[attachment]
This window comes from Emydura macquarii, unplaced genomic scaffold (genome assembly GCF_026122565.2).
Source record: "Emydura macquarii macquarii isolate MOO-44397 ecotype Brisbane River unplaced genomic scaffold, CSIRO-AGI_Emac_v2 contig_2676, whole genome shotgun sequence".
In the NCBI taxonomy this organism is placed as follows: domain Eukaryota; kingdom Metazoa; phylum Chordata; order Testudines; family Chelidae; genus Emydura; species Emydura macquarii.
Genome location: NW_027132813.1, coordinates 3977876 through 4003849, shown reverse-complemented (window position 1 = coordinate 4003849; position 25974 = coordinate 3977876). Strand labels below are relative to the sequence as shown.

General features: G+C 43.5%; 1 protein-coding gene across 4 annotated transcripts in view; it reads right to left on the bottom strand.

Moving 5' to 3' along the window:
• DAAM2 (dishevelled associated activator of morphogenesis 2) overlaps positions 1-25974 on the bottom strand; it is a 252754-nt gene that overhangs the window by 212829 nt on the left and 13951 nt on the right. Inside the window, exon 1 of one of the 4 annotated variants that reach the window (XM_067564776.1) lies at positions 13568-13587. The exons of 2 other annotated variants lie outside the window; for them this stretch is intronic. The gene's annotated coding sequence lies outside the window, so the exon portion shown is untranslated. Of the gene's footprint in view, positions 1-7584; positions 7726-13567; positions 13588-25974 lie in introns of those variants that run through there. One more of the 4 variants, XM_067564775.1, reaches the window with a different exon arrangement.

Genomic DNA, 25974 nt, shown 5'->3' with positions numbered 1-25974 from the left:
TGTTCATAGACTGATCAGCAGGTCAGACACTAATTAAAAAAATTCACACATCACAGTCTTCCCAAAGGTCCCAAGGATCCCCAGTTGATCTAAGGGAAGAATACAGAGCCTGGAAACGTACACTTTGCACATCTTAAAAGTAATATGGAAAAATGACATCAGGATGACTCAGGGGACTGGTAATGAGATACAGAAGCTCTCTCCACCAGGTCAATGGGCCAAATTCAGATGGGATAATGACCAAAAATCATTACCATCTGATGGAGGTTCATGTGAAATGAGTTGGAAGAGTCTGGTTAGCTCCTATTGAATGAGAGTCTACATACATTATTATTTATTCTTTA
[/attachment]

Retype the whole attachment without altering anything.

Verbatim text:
This window comes from Emydura macquarii, unplaced genomic scaffold (genome assembly GCF_026122565.2).
Source record: "Emydura macquarii macquarii isolate MOO-44397 ecotype Brisbane River unplaced genomic scaffold, CSIRO-AGI_Emac_v2 contig_2676, whole genome shotgun sequence".
In the NCBI taxonomy this organism is placed as follows: domain Eukaryota; kingdom Metazoa; phylum Chordata; order Testudines; family Chelidae; genus Emydura; species Emydura macquarii.
Genome location: NW_027132813.1, coordinates 3977876 through 4003849, shown reverse-complemented (window position 1 = coordinate 4003849; position 25974 = coordinate 3977876). Strand labels below are relative to the sequence as shown.

General features: G+C 43.5%; 1 protein-coding gene across 4 annotated transcripts in view; it reads right to left on the bottom strand.

Moving 5' to 3' along the window:
• DAAM2 (dishevelled associated activator of morphogenesis 2) overlaps positions 1-25974 on the bottom strand; it is a 252754-nt gene that overhangs the window by 212829 nt on the left and 13951 nt on the right. Inside the window, exon 1 of one of the 4 annotated variants that reach the window (XM_067564776.1) lies at positions 13568-13587. The exons of 2 other annotated variants lie outside the window; for them this stretch is intronic. The gene's annotated coding sequence lies outside the window, so the exon portion shown is untranslated. Of the gene's footprint in view, positions 1-7584; positions 7726-13567; positions 13588-25974 lie in introns of those variants that run through there. One more of the 4 variants, XM_067564775.1, reaches the window with a different exon arrangement.

Genomic DNA, 25974 nt, shown 5'->3' with positions numbered 1-25974 from the left:
TGTTCATAGACTGATCAGCAGGTCAGACACTAATTAAAAAAATTCACACATCACAGTCTTCCCAAAGGTCCCAAGGATCCCCAGTTGATCTAAGGGAAGAATACAGAGCCTGGAAACGTACACTTTGCACATCTTAAAAGTAATATGGAAAAATGACATCAGGATGACTCAGGGGACTGGTAATGAGATACAGAAGCTCTCTCCACCAGGTCAATGGGCCAAATTCAGATGGGATAATGACCAAAAATCATTACCATCTGATGGAGGTTCATGTGAAATGAGTTGGAAGAGTCTGGTTAGCTCCTATTGAATGAGAGTCTACATACATTATTATTTATTCTTTA